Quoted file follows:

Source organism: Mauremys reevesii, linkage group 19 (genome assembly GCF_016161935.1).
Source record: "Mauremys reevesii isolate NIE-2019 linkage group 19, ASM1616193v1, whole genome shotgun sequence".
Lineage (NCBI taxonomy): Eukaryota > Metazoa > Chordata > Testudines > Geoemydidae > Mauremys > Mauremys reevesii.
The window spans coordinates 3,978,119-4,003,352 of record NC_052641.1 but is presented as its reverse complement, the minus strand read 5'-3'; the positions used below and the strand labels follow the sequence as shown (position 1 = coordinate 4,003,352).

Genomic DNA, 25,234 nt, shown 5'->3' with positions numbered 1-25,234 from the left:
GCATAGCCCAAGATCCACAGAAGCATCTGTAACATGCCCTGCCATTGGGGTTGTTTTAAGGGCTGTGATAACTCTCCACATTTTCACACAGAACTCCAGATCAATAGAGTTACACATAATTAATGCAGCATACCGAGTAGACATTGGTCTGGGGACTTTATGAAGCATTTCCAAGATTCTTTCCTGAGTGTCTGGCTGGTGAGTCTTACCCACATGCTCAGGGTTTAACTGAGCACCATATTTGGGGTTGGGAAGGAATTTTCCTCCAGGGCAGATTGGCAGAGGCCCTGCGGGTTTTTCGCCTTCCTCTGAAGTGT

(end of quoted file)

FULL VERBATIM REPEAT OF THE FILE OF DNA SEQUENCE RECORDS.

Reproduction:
Source organism: Mauremys reevesii, linkage group 19 (genome assembly GCF_016161935.1).
Source record: "Mauremys reevesii isolate NIE-2019 linkage group 19, ASM1616193v1, whole genome shotgun sequence".
Lineage (NCBI taxonomy): Eukaryota > Metazoa > Chordata > Testudines > Geoemydidae > Mauremys > Mauremys reevesii.
The window spans coordinates 3,978,119-4,003,352 of record NC_052641.1 but is presented as its reverse complement, the minus strand read 5'-3'; the positions used below and the strand labels follow the sequence as shown (position 1 = coordinate 4,003,352).

Genomic DNA, 25,234 nt, shown 5'->3' with positions numbered 1-25,234 from the left:
GCATAGCCCAAGATCCACAGAAGCATCTGTAACATGCCCTGCCATTGGGGTTGTTTTAAGGGCTGTGATAACTCTCCACATTTTCACACAGAACTCCAGATCAATAGAGTTACACATAATTAATGCAGCATACCGAGTAGACATTGGTCTGGGGACTTTATGAAGCATTTCCAAGATTCTTTCCTGAGTGTCTGGCTGGTGAGTCTTACCCACATGCTCAGGGTTTAACTGAGCACCATATTTGGGGTTGGGAAGGAATTTTCCTCCAGGGCAGATTGGCAGAGGCCCTGCGGGTTTTTCGCCTTCCTCTGAAGTGT